Frontier Tech: an Investor’s Perspective
We’ve collectively witnessed something fairly remarkable over the past 12–36 months. Technologies that were once considered cutting edge, and world-changing (albeit they have indeed changed the world), have ridden their respective product diffusion curves to the point that the majority of consumers have accepted them as components of their every-day lives. A few examples; we all share a symbiotic relationship with pocket sized supercomputers, giving us the ability to connect instantaneously with anyone, anywhere on the globe, and the ability to augment our brains with an almost unlimited amount of on-demand data. By 2020, 80% of adults on earth will have an internet-connected smartphone. An iPhone 6 has about 2 billion transistors, roughly 625 times more transistors than a 1995 Intel Pentium computer. Today’s smartphones are what used to be considered supercomputers. Right now, a Masai warrior on a mobile phone in the middle of Kenya has has access to more information than the U.S. president did just 15 years ago. And the list goes on, we have electric vehicles that outperform what were once considered the fastest petrol-powered super-cars on the planet (Tesla Model S = 0–60 in 2.8 seconds? That’s a typo right? Nope.). We have self driving cars. We’ve made advancements in the medical devices and life science sectors are not only allowing people to live longer, healthier lives, they’re actually preventing and curing diseases once thought impossible. All of this would have seemed implausible, if not impossible in a galaxy not all that far away nor all that long ago.
Sometimes it feels like we’re on the tail end of the most recent big wave of innovation, one that was propelled by social, mobile and cloud. A lot of great companies emerged from that technological wave, and the concern is whether there’s room for a lot more “category-defining” startups to appear. Does the world need another Snapchat? Or another marketplace, on-demand company, food startup, peer to peer lending platform? Isn’t there a SaaS company in just about every segment now? And so on and so forth.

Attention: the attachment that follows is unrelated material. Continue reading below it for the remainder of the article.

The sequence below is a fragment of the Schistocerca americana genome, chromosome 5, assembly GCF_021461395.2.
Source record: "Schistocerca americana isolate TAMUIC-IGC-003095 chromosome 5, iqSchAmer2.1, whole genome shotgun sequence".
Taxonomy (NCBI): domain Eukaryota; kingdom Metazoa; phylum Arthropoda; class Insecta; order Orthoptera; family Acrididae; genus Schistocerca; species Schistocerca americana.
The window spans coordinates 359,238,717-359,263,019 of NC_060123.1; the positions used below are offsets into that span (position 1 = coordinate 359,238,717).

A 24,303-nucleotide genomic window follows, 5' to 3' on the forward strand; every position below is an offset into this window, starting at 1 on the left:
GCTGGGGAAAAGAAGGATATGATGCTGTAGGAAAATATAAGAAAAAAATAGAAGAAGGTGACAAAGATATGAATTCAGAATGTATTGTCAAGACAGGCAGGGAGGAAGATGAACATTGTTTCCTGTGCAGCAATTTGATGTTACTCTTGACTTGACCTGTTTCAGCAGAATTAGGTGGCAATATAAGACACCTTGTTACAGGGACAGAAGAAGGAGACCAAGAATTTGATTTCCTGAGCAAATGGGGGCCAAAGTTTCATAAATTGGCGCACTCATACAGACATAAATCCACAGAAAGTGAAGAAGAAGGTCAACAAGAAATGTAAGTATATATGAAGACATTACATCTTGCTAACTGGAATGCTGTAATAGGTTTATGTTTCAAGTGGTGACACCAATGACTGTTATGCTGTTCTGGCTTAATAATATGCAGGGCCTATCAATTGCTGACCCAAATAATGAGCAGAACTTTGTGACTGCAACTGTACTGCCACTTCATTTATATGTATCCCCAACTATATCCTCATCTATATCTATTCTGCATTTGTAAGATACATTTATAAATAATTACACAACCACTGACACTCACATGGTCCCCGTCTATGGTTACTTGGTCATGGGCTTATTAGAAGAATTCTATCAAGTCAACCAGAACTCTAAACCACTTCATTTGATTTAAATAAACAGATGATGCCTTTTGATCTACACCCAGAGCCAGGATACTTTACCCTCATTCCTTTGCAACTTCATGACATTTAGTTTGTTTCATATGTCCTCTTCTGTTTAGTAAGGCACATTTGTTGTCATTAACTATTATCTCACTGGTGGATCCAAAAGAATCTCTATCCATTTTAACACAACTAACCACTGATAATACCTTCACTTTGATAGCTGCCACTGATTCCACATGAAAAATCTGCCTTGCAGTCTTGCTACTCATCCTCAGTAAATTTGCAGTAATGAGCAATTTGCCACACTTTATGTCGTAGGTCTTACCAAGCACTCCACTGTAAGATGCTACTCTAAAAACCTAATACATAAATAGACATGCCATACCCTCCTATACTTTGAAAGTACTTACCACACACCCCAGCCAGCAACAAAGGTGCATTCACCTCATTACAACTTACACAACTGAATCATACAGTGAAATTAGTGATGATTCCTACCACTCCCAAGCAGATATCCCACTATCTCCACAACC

The simple answer is, ‘no’ we do not need more of the same. And if we use history as a guide, we’ll discover that we are unlikely to get more of the same. This is where “frontier tech” comes into play. Frontier tech is a group of emerging technologies that includes artificial intelligence, the Internet of Things, augmented reality, virtual reality, drones, robotics, autonomous vehicles, space, genomics, neuroscience, conversational UI and blockchain technologies.
As is obvious from my previous blog posts (and our current investment portfolio), I’m a big fan of frontier tech — but hopefully not blindly enamored with it, as an investor.
We’re talking about a whole new world of appearing in front of our eyes, one that was complete science fiction not just twenty or thirty years ago, but also as recently as three or four years ago. What’s fascinating to me is that all those areas are going from science project to functional products that actually work at the same time. It’s spectacular, and also truly, exponentially world-changing.
Second, it’s not as heterogeneous a group as it may first appear. Most of those areas have the same common core, which is the newly-found ability to capture, process and analyze massive amounts of data, cheaply and quickly. Of course, they benefit from many other key trends (mobile, cloud), but the IoT, drones, robots, self-driving vehicle, etc. are really fundamentally all about data — both capturing and processing tons of data- fundamentally powered by AI (machine learning, computer vision).
Third, it’s inevitable. We VCs can pontificate all we want, and to some extent we’re gatekeepers, but ultimately entrepreneurs drive the bus. And today, frontier tech is increasingly what many of the smartest uber-geeks want to work on. As I’ve said before, look at where the smartest geeks are spending their free time, and you’ll find the future of consumer technology. Different parts of frontier tech are at different parts of the hype cycle. But on the whole, this is where the world is going.